BWW Interview: Osman Osman: THE COMEBACK IS STRONGER THAN THE SETBACK. Blu Blood, a South African and Middle East Entertainment Company
BWW: As a full-time entertainment executive, how has this pandemic affected your day-to-day working life?
Osman: Entertainment has always been reliant on gatherings in order to be a success. With us following the patterns globally and monitoring how countries were reacting to the pandemic with our business, we needed to have plans in place to ensure that the right processes were being followed. One thing the pandemic has taught us is that doing things virtually now makes sense as part of a new reality.
BWW: What other factors, apart from the pandemic, have influenced the entertainment industry in South Africa recently
Osman: We have been dealing with a slowdown in the economy, load shedding, and people holding on to their disposable income. Our shows were selling out but at the very last minute. There was a lot more variety to choose from and many people spending money becoming energy self-sufficient.
BWW: What impact will our current situation have on the future of theatre, film, and television?
Osman: The entertainment industry will restart slowly. We are not going to see large audiences, as people try to recover financially. Television and film will have a huge upswing with people choosing to stay home and entertain themselves including via online services.
BWW: What are the alternatives to 'live' events for artists- how realistic is the idea of online events?
Osman: Artists are now seeing that they can monetize their online performances while people to stay at home. People are still looking for content to keep themselves entertained and for one ticket an entire household can be part of the event, allowing people to start supporting their favorite acts.
BWW: How do you see the entertainment industry recovering, over the short (3 months), medium (3-6 months), and long term (plus 6 months)?
Osman: In the short term there will be a two-part approach in marketing events. You will have to address safety concerns and once we get past that, I think the audiences will start growing but it will definitely not return to the capacities that it was for the next 12-18 months. People still want entertainment and hopefully, as we understand how to live with Covid-19, the audiences will start making their way back to normal life.
BWW: How do you see an easing of restrictions changing the live entertainment scene?
Osman: In the coming months I think people are going to be more conscious of the environment. That is key. You are going to start seeing socially distanced events with people adapting to new floor plans and the artist adapting to the new reality of what audiences are.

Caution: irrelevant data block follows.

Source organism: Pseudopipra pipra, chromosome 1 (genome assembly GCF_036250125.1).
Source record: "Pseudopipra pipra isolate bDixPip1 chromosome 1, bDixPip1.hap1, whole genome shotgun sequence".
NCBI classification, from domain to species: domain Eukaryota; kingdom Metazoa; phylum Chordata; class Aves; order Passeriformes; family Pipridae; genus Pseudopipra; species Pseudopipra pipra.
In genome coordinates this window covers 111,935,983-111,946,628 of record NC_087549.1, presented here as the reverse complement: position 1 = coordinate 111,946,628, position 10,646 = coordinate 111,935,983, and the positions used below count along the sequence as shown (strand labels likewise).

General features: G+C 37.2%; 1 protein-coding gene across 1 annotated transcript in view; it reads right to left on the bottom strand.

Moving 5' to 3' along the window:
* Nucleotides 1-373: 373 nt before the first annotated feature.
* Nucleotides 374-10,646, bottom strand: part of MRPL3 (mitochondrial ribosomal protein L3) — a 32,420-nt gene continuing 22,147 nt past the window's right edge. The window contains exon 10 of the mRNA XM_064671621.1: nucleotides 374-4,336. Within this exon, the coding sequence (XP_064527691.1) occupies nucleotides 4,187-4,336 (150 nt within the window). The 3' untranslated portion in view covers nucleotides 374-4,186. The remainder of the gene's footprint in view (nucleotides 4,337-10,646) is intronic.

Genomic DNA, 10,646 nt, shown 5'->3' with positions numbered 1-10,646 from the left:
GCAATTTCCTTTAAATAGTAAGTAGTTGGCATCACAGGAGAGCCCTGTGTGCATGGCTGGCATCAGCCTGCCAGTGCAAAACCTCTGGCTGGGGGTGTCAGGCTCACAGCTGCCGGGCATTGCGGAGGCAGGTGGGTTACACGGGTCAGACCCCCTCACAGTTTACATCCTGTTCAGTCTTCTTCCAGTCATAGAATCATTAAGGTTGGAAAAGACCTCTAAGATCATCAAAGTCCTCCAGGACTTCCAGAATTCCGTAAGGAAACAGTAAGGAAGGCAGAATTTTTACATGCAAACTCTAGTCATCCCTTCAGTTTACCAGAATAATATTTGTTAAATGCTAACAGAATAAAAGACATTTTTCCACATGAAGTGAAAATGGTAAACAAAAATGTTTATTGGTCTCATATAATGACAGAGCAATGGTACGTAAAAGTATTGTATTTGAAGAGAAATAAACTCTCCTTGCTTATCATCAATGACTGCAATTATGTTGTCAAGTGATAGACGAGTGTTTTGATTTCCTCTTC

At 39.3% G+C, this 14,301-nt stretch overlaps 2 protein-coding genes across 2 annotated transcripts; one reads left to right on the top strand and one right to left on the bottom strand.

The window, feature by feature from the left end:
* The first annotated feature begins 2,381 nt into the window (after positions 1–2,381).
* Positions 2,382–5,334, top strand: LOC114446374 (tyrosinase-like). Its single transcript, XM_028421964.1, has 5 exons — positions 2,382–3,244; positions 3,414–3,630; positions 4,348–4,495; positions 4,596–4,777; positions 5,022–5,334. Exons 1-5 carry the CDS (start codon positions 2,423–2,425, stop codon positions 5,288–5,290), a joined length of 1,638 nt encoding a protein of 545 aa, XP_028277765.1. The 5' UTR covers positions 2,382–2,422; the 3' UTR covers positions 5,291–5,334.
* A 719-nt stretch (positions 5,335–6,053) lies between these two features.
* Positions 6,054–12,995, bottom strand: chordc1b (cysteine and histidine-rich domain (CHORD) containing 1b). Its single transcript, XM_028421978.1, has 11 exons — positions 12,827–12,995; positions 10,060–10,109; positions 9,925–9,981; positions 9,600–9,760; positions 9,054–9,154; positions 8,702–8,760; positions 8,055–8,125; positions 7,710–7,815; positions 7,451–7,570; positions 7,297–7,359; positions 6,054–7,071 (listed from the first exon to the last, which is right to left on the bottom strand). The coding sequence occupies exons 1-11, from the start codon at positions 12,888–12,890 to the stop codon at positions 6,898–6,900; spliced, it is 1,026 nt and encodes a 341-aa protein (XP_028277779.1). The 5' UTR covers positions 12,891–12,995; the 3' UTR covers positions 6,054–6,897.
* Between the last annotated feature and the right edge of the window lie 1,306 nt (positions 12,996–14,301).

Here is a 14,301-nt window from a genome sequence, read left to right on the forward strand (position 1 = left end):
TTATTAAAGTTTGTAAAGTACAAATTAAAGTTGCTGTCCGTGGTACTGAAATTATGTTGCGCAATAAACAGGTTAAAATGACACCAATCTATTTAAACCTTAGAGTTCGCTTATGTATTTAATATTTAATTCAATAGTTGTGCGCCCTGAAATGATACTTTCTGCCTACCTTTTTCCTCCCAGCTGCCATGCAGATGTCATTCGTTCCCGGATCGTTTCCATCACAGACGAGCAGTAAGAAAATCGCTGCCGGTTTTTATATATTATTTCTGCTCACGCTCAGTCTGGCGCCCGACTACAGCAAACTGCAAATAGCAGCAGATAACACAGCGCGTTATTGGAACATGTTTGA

BWW: What tips do you have for companies, musicians, and other live artists who depend on the audience's feedback, as far as their artistic process is concerned?
Osman: We can look at soccer leagues which have started with no spectators, use that experience in digital performances, and gradually build to having live performances with restrictions. Artists and musicians need to adapt very quickly to reality. Some artists who are using online platforms are bringing in a digital audience so that they can see the reactions and hear them, which they are dependent on. Similarly, the musical aspect of online shows is proving to be difficult as the reality is if the artist wants his band to be part of the digital event they have to be together in the same environment, so doing pre-recording and then hosting them might be a way for musicians.
BWW: Have you noticed some international trends that have reacted to the situation?
Osman: Yes, countries, promoters, entertainers, and artists are adapting to what seems to be a new reality. Music festivals have been held as a drive-through concept. Theatres are allowing audiences to a 10/20% capacity. This obviously means a higher ticket charge but does allow you to see the performance live. I think as we understand more and more every day in terms of the pandemic, more ideas are coming together to start the industry again.
BWW: And to end on a more personal note, how are you keeping busy during lock-down?
Osman: I think it started off with going into a panic and realizing that this is a reality and trying to ensure that we will still be able to move on. Now it is more about self-focus and determination in order to ensure that we adjust to this. I believe the comeback is always stronger than the setback.